By Andy Ives, CFP®, AIF®
IRA Analyst
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In my April 12 Slott Report entry (“5 Reasons to Open a Roth IRA Immediately!”), I included a handful of points as to why it was imperative to open a Roth IRA, especially before the tax filing deadline. But a coin has two sides. Here are 5 reasons why you should NOT open a Roth IRA:

1. You have no earned income. To be eligible to open a Roth IRA (or traditional IRA) with a contribution, a person must have “compensation.” Wages, salary, commissions and/or other dollars received for personal services all qualify as compensation for IRA contribution eligibility. Things that do not qualify as compensation include pension and annuity income, interest income, capital gains or Social Security benefits. No compensation equals no Roth IRA contribution. (Of course, you could still open a new Roth IRA via a Roth conversion. Roth conversions do not require one to have any compensation.)

2. You have too much earned income. At the other side of the spectrum are individuals who make too much money to contribute to a Roth IRA. The phase-out ranges for Roth IRA eligibility in 2023 are $218,000 – $228,000 for those filing married/joint, and $138,000 – $153,000 for single filers. (In 2022 the phase-outs were $204,000 – $214,000 and $129,000 – $144,000, respectively.) If your modified adjusted gross income is above these phase-out ranges, then you are prohibited from contributing directly to a Roth IRA. (Yes, a Backdoor Roth conversion could be an option, but be wary of the pro-rata rule!)

3. You need the money soon. A person always has access to his Roth IRA contributions tax-and penalty-free. But if you need the money for a big purchase soon, or if you need the money for daily living expenses, it might not make sense to go through the process of opening a Roth IRA now. This is especially true if you are under age 59 ½ and need access to any earnings that might accrue within the Roth IRA. For those who need cash now or for a big purchase at some point in the near future, a non-qualified (regular) account may be a better option. If managed properly, you will have full access to the principal as well as the earnings.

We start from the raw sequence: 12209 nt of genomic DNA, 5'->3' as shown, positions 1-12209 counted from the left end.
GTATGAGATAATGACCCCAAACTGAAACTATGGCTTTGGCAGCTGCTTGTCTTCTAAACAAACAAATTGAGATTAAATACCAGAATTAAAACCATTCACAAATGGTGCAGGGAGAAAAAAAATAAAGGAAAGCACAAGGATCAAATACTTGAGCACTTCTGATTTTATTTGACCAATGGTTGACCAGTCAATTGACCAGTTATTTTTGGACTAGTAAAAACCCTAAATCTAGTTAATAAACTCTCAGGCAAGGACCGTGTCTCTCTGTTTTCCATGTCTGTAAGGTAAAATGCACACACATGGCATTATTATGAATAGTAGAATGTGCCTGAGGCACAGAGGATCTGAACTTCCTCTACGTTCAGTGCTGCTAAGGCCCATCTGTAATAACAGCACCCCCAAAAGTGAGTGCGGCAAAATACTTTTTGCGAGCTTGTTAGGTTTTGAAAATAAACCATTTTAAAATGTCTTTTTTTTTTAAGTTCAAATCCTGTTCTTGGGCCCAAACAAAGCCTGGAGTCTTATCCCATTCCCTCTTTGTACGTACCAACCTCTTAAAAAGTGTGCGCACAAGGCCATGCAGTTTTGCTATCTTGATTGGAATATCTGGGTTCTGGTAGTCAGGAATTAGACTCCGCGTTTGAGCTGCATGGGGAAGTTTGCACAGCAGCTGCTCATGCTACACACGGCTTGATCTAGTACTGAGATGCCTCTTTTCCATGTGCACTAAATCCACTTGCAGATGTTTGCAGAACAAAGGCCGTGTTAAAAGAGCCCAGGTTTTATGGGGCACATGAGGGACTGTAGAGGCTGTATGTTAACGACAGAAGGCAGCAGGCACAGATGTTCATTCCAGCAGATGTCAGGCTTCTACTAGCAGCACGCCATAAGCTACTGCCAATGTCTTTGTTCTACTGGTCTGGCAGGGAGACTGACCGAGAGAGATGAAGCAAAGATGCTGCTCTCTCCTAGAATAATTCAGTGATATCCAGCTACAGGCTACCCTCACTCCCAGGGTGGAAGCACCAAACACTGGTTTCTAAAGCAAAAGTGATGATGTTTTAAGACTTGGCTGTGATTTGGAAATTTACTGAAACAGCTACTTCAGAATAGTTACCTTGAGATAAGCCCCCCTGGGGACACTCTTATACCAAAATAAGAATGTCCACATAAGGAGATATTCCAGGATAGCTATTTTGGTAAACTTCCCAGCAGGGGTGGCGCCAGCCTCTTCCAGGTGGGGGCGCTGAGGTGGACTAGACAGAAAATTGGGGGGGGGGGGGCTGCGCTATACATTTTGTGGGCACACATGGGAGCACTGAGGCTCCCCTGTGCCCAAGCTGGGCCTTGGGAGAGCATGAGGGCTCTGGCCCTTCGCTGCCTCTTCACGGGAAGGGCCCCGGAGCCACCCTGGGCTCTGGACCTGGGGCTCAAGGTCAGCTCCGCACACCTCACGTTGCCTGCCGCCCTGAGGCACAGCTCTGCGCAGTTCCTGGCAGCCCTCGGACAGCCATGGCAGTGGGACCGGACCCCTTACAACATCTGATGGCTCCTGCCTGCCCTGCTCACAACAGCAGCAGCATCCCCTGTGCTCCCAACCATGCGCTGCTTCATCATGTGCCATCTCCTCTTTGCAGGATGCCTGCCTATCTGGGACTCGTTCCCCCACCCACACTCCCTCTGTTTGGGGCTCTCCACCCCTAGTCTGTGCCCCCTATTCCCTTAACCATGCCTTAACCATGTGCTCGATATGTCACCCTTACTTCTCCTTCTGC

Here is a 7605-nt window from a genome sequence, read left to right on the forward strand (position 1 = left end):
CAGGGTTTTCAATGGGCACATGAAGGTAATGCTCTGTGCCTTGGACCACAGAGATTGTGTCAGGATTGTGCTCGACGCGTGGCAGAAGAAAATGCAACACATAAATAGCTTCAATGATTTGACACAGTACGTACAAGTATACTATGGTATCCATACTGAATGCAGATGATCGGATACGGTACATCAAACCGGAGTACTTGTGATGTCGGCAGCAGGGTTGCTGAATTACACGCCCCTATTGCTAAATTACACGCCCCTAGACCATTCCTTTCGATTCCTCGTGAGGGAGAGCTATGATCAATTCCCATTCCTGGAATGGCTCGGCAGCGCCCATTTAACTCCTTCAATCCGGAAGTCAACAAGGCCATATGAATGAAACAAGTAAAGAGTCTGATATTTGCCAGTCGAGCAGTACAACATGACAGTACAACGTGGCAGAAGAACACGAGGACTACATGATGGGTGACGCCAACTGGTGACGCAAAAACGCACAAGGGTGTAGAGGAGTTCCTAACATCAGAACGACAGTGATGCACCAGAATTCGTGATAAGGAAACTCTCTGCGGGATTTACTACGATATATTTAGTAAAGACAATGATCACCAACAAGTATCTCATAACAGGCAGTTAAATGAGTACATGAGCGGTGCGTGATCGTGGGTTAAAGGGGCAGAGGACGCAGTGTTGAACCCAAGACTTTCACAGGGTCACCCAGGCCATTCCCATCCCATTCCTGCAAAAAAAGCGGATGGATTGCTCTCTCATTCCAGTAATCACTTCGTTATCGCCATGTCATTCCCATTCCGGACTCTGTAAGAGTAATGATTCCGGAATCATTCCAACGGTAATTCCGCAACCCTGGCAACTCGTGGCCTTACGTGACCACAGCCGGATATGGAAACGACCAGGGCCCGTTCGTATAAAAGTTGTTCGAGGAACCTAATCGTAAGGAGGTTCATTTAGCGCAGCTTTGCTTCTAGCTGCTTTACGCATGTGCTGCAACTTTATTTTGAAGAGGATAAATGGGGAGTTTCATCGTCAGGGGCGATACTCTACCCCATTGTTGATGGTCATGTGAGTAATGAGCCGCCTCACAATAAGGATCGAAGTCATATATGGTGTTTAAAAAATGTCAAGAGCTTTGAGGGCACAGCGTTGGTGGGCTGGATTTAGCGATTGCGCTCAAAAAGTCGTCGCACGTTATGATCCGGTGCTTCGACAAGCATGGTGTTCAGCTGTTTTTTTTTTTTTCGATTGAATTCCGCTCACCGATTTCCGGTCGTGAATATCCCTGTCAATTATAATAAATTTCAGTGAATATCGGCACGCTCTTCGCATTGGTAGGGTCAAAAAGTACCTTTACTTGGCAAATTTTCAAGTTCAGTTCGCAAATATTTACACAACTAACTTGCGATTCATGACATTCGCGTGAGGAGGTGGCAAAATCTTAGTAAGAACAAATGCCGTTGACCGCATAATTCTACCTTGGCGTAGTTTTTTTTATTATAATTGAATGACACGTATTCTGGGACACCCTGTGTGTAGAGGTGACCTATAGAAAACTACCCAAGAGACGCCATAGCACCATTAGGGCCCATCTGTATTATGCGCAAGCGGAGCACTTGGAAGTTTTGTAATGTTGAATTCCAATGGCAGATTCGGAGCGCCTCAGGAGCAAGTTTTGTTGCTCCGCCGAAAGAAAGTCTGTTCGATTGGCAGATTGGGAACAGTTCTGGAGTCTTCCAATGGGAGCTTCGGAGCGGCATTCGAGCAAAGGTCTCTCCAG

4. Your beneficiary is a charity. Charities do not pay income tax. If your goal is to leave your IRA to a charity, then definitively do NOT fund a Roth IRA. Why pay taxes on the dollars yourself and go out of your way to create a tax-free income source…for an entity that won’t pay taxes anyway? Instead, fund a traditional IRA, take the deduction if you are eligible, and in the end, no one will pay taxes on any of the IRA dollars – neither you nor the charity.

5. You just don’t trust the government to keep its tax-free promise. Yes, tax laws are effectively written in pencil, and the tax-free benefits of a Roth IRA could, theoretically, be stripped away. If you think the rules will change and tax-free earnings on Roth IRAs will be eliminated from the tax code, then you probably should avoid a Roth IRA. (A queen-size mattress might be a better option.) However, it is our opinion that Congress has tipped its hand. They love Roth IRAs! This was evident in SECURE 2.0 with all the new Roth options – Roth SEP, Roth SIMPLE, Roth employer match, etc. Roth means tax revenue now, and that is music to the ears of a politician.

Before opening a Roth IRA – think it through. It is not the perfect fit for everyone.